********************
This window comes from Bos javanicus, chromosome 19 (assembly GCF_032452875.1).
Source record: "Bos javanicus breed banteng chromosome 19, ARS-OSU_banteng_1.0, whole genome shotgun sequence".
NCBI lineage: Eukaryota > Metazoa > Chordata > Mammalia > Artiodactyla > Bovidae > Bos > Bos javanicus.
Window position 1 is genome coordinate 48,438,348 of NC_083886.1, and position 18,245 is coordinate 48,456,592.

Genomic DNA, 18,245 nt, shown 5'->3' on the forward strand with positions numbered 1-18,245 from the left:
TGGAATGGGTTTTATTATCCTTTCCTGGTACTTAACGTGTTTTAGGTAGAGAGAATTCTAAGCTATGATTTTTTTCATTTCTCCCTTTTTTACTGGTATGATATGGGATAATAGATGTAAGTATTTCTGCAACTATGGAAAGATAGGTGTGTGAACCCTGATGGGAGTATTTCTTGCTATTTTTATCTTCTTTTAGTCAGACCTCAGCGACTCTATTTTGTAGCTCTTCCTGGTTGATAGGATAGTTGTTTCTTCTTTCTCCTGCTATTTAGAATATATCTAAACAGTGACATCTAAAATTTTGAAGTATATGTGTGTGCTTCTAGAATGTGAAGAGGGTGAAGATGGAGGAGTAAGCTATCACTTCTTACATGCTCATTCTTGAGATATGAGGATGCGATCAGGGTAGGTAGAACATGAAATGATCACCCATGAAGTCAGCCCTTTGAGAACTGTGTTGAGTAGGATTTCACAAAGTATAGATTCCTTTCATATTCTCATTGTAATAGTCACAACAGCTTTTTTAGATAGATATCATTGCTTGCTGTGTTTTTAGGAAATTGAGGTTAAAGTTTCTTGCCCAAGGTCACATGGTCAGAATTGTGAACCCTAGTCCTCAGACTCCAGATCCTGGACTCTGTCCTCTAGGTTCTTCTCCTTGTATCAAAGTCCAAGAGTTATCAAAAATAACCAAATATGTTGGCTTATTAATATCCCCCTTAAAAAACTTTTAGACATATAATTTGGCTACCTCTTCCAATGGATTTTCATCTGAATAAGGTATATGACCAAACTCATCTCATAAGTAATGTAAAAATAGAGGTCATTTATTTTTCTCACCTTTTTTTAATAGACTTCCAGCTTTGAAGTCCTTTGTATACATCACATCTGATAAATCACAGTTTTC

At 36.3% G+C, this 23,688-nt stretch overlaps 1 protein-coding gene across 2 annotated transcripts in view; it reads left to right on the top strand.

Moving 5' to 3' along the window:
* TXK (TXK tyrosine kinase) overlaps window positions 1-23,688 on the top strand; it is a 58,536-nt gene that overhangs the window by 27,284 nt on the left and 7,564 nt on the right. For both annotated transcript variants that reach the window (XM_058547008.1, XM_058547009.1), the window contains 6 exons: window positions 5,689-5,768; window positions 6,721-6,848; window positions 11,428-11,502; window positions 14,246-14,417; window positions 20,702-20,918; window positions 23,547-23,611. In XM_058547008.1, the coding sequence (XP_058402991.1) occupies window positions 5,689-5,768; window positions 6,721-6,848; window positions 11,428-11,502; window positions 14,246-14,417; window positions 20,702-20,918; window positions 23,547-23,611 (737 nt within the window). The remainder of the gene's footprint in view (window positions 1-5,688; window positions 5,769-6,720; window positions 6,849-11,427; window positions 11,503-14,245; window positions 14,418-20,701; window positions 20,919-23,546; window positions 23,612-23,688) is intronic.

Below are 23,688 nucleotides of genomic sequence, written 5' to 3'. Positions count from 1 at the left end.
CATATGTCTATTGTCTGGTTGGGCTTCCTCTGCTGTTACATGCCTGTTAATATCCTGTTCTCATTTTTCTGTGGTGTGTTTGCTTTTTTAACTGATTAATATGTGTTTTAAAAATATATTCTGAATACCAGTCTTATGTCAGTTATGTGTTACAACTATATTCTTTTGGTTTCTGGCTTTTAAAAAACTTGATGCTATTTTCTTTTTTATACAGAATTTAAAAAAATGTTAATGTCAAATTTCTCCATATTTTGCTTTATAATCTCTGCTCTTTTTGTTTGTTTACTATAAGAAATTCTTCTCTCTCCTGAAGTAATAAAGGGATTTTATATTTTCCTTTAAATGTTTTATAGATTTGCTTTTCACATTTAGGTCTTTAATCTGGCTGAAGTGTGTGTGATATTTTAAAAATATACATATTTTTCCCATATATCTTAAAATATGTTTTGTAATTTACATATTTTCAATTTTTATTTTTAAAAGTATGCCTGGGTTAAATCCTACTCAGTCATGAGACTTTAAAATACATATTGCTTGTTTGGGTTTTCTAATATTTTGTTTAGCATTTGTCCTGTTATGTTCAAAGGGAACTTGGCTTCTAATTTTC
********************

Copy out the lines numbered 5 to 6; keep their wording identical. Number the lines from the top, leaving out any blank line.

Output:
Genomic DNA, 18,245 nt, shown 5'->3' on the forward strand with positions numbered 1-18,245 from the left:
TGGAATGGGTTTTATTATCCTTTCCTGGTACTTAACGTGTTTTAGGTAGAGAGAATTCTAAGCTATGATTTTTTTCATTTCTCCCTTTTTTACTGGTATGATATGGGATAATAGATGTAAGTATTTCTGCAACTATGGAAAGATAGGTGTGTGAACCCTGATGGGAGTATTTCTTGCTATTTTTATCTTCTTTTAGTCAGACCTCAGCGACTCTATTTTGTAGCTCTTCCTGGTTGATAGGATAGTTGTTTCTTCTTTCTCCTGCTATTTAGAATATATCTAAACAGTGACATCTAAAATTTTGAAGTATATGTGTGTGCTTCTAGAATGTGAAGAGGGTGAAGATGGAGGAGTAAGCTATCACTTCTTACATGCTCATTCTTGAGATATGAGGATGCGATCAGGGTAGGTAGAACATGAAATGATCACCCATGAAGTCAGCCCTTTGAGAACTGTGTTGAGTAGGATTTCACAAAGTATAGATTCCTTTCATATTCTCATTGTAATAGTCACAACAGCTTTTTTAGATAGATATCATTGCTTGCTGTGTTTTTAGGAAATTGAGGTTAAAGTTTCTTGCCCAAGGTCACATGGTCAGAATTGTGAACCCTAGTCCTCAGACTCCAGATCCTGGACTCTGTCCTCTAGGTTCTTCTCCTTGTATCAAAGTCCAAGAGTTATCAAAAATAACCAAATATGTTGGCTTATTAATATCCCCCTTAAAAAACTTTTAGACATATAATTTGGCTACCTCTTCCAATGGATTTTCATCTGAATAAGGTATATGACCAAACTCATCTCATAAGTAATGTAAAAATAGAGGTCATTTATTTTTCTCACCTTTTTTTAATAGACTTCCAGCTTTGAAGTCCTTTGTATACATCACATCTGATAAATCACAGTTTTC